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25 Jun 2021

Sarah Boseley, Guardian (UK)

UK tobacco firms fail in bid to have Malawi child labour case struck out

Two big UK tobacco companies have failed to persuade the high court to strike out a case against them that alleges they are responsible for the exploitation of Malawian farming families and child labour in their drive for profits.

British American Tobacco and Imperial Tobacco deny the allegations. They argued that the Malawian families could not prove that the tobacco they grew had ended up in their cigarettes.

The farmers’ lawyers said they had repeatedly asked the companies for proof that they had not bought tobacco from their clients, but no documents had been disclosed to them.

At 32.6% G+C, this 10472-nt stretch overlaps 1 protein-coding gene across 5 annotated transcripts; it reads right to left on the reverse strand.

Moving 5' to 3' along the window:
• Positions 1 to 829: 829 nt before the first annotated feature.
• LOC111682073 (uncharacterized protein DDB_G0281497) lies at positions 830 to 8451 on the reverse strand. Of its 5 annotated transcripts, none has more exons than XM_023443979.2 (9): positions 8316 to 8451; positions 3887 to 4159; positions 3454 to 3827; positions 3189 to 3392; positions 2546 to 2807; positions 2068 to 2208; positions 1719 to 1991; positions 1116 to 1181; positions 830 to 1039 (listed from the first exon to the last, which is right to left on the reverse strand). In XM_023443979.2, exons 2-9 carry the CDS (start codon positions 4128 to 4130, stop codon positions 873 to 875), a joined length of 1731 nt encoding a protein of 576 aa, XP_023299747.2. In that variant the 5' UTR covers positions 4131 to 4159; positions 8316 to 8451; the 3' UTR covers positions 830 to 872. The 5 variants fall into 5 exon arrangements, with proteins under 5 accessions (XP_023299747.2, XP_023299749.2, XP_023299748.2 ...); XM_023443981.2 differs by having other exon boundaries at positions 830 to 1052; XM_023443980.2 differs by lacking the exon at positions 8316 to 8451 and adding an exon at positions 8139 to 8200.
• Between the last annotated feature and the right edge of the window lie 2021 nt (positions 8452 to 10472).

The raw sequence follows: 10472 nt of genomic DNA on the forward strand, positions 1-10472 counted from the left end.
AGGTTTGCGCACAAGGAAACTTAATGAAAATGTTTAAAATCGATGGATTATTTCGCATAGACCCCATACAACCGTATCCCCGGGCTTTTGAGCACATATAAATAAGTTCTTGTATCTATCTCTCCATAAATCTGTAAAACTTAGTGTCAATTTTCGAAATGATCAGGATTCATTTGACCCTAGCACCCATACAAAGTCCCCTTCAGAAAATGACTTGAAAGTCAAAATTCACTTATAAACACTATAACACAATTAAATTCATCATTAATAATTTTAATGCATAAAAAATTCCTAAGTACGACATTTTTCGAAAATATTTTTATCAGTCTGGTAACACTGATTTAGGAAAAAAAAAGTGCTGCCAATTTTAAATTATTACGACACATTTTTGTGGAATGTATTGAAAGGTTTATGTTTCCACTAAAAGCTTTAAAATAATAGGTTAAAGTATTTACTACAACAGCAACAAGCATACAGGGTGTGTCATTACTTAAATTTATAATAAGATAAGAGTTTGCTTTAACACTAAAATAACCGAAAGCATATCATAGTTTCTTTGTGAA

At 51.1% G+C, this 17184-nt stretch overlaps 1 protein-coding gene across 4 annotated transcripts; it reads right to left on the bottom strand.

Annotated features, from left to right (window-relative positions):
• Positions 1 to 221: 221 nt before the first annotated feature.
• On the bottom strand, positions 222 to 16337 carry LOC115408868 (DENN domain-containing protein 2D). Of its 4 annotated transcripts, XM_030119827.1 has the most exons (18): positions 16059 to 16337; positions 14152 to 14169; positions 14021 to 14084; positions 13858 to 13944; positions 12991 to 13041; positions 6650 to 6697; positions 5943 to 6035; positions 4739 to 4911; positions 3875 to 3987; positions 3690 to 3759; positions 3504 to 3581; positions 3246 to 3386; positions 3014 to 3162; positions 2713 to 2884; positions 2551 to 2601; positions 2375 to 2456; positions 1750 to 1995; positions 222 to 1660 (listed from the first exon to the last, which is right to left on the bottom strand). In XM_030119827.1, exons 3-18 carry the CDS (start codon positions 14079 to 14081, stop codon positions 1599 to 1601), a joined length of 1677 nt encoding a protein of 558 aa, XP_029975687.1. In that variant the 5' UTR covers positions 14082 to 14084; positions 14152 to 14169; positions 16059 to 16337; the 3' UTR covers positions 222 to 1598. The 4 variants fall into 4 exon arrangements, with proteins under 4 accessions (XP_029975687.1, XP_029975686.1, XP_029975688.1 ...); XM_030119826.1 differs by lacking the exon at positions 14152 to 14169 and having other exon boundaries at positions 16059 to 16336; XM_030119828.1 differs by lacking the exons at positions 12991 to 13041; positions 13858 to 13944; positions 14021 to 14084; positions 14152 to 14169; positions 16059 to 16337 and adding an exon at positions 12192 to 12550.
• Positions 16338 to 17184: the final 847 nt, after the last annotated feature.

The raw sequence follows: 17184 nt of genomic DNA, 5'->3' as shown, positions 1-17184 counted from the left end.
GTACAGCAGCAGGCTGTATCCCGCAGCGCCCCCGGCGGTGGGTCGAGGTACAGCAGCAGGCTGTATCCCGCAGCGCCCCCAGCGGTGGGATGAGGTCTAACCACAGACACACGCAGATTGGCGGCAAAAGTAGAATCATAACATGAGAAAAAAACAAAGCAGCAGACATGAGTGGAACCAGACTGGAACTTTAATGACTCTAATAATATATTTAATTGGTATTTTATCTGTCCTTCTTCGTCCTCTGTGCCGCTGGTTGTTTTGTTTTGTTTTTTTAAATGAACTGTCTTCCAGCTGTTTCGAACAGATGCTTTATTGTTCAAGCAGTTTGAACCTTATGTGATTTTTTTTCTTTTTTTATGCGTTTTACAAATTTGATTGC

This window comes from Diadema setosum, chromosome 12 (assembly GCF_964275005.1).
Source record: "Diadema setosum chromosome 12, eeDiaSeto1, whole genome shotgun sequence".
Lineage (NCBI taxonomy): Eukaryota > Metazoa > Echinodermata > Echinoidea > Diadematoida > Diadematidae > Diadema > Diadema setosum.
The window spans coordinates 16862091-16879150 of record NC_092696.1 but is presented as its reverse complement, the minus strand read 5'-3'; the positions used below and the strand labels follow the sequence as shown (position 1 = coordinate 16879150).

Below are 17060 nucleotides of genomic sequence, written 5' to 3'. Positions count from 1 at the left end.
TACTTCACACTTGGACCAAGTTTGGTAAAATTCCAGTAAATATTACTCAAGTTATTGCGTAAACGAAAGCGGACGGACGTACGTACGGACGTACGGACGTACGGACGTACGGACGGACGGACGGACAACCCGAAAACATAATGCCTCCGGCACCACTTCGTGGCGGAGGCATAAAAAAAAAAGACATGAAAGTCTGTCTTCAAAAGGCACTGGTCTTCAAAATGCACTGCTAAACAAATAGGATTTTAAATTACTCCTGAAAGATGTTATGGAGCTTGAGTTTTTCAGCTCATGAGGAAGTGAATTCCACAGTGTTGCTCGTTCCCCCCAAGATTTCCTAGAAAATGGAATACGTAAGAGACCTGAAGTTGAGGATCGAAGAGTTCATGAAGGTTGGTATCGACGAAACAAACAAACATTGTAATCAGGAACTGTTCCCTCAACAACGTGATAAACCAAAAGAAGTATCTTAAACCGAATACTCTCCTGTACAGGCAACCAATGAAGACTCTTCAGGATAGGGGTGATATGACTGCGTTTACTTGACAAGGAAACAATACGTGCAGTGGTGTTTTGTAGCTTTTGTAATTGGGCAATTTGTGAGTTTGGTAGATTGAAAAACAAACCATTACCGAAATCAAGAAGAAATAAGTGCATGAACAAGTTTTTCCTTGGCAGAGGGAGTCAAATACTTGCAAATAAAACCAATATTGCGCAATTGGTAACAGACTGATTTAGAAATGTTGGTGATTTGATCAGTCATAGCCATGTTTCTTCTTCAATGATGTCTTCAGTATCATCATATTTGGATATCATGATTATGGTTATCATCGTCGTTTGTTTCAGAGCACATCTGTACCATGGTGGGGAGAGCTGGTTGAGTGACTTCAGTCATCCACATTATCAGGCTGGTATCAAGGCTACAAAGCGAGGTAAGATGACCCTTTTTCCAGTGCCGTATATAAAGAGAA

In the high court, Mr Justice Martin Spencer said the companies’ application to strike out the case had been “misconceived”. The judge said lawyers for the farmers were not required to offer proof at the beginning of a legal action, only when it came to full trial...

The lawyers argue the conditions of work breach the definition of forced labour, unlawful compulsory labour and exploitation under Malawian law...

In their literature, the companies claim they can trace where their tobacco comes from “down to farm level” and they monitor conditions on those farms.

However, in his judgment, the judge referred to correspondence in which BAT admitted that “traceability down to the farm level” did not actually mean it could trace tobacco to individual farmers working their separate fields...

A spokesperson for Imperial said they could not comment further because the litigation was ongoing, “other than to reiterate that we will continue to defend the claim”.

BAT said it had “a longstanding commitment to respect the human rights of our employees, the people we work with and the communities in which we operate. We will continue to vigorously defend the claims and we are unable to provide further comment while this case continues.”